Dalessandro issues belated apology for calling GOP leadership Nazis

Hank Stephenson//October 11, 2016

Dalessandro issues belated apology for calling GOP leadership Nazis

Hank Stephenson//October 11, 2016

(Andrea Dalessandro / Facebook page)
(Andrea Dalessandro / Facebook page)

Arizona Democratic Sen. Andrea Dalessandro recently told her Facebook followers that she had something to “CONFESS.”

At an interview with the Arizona Daily Star editorial board in September, Dalessandro called GOP leadership at the Capitol “Nazis.”

Her confession, however, was more of a boast. She didn’t apologize for the comparison, but explained that the reference may have come out of her mind because the Nazi invasion of Poland “is etched deep in my psyche as a Polish American.”

“Or it might be that I saw commercials for the PBS show that airs tonight [titled] ‘Defying the Nazis: The Sharps’ Wars.’ Or it could be that I have been to regional conferences where I learn from other legislators in GOP controlled legislatures that Democratic bills routinely get heard,” she wrote on Facebook.

Dalessandro’s Facebook friends completely agreed with her comparison of the GOP legislative leadership to the regime that killed 11 million people. The seven comments she received on her confession post were all positive. “Nicely And Well Stated, Senator Dalessandro!! Thank You!!” wrote one commenter.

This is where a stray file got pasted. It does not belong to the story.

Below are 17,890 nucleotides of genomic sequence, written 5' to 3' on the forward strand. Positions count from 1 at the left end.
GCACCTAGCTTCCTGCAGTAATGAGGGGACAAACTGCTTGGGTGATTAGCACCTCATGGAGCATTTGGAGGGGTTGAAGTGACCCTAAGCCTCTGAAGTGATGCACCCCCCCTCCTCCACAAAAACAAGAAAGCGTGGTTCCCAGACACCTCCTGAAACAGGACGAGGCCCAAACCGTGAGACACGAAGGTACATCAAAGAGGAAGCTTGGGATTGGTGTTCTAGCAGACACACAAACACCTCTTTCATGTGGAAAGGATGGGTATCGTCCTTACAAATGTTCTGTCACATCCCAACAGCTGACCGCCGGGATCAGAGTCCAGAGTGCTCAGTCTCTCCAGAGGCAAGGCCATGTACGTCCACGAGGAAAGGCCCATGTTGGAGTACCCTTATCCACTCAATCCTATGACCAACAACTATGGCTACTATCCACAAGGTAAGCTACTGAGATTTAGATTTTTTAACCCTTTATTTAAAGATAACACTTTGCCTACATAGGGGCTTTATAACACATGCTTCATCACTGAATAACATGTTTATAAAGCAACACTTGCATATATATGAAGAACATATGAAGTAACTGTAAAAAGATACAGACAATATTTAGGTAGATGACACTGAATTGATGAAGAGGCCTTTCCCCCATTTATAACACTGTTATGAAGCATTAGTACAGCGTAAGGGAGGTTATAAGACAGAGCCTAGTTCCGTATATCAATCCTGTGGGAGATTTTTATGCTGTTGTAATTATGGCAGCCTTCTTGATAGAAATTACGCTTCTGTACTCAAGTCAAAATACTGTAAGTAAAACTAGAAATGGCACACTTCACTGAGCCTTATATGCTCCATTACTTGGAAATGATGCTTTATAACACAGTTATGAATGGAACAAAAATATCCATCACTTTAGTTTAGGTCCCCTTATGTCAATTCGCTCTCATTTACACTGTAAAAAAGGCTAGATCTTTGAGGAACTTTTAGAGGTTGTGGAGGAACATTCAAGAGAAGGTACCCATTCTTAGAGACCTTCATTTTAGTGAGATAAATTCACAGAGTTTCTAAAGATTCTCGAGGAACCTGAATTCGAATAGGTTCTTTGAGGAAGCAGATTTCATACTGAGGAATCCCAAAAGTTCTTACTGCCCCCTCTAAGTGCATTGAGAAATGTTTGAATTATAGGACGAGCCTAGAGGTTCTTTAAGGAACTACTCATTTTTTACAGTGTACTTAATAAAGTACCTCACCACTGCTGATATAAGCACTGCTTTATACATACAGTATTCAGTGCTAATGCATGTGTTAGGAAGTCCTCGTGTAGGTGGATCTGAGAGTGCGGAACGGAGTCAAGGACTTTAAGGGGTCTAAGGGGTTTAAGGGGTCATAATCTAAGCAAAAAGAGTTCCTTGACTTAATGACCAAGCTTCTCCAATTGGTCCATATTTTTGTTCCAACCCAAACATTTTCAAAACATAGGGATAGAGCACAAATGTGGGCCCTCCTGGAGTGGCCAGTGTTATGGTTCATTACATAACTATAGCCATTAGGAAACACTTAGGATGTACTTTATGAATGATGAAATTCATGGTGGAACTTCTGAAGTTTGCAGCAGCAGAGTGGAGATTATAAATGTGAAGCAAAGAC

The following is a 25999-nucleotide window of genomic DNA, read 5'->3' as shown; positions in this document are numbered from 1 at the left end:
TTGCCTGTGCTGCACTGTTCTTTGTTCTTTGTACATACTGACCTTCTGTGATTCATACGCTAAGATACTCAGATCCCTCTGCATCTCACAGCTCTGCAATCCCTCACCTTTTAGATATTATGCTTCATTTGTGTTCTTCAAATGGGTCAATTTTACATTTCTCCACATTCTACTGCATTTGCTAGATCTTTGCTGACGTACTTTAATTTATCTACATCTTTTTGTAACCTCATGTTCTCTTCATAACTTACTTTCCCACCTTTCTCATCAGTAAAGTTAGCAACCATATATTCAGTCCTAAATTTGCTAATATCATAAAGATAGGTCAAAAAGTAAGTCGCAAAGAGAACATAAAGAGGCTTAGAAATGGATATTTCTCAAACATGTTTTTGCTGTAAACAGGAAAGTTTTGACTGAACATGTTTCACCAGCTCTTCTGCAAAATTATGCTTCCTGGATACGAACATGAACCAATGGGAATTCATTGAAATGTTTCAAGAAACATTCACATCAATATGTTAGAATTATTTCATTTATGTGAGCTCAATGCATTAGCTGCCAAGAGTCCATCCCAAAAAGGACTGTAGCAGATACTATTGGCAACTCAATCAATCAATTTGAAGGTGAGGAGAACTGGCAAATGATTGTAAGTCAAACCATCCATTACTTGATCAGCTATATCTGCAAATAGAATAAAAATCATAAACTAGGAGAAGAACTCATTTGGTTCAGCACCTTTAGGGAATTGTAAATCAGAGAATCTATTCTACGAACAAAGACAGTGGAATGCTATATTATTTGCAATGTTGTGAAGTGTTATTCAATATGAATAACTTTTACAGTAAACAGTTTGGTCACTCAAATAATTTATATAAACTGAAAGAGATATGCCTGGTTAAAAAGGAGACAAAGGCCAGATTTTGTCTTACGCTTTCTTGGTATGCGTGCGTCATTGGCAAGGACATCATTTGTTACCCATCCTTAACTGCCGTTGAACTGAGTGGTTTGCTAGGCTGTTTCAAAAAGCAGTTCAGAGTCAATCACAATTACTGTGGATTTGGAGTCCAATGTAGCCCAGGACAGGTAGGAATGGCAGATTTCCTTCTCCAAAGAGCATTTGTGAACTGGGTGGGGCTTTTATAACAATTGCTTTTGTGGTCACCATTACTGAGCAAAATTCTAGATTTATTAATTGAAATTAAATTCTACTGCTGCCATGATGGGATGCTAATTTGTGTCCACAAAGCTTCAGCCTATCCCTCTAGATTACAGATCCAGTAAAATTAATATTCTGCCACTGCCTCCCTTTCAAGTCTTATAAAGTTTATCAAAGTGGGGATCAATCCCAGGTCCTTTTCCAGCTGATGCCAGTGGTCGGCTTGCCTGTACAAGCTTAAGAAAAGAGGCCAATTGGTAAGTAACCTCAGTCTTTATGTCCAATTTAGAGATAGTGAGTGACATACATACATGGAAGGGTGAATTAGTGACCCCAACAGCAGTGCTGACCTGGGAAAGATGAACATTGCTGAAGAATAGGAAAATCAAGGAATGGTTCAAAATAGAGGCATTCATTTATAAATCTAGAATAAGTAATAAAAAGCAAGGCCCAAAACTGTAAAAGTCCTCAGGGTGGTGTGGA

Then, a week later, after she had some time to reconsider the comparison, she doubled down.

“While the Nazis targeted the Jews and others, the leadership of the AZ Legislature targeted reasonable campaign finance laws, voter rights, poor people, public schools, environmental safeguards, minorities, women, poor children and Tucson, just to name a few. They have also waged war on the 88 or so Mexican Grey Wolves,” she wrote on September 28.

In the follow-up post, Dalesandro noted that her original Facebook explanation forgot to mention that she also visited the Holocaust Museum.

“People need to understand how it really works with the GOP controlled Legislature,” she wrote.

That post received mostly positive feedback as well, further encouraging Dalessandro, who in response to a comment, further explained how GOP leadership is like the Nazis.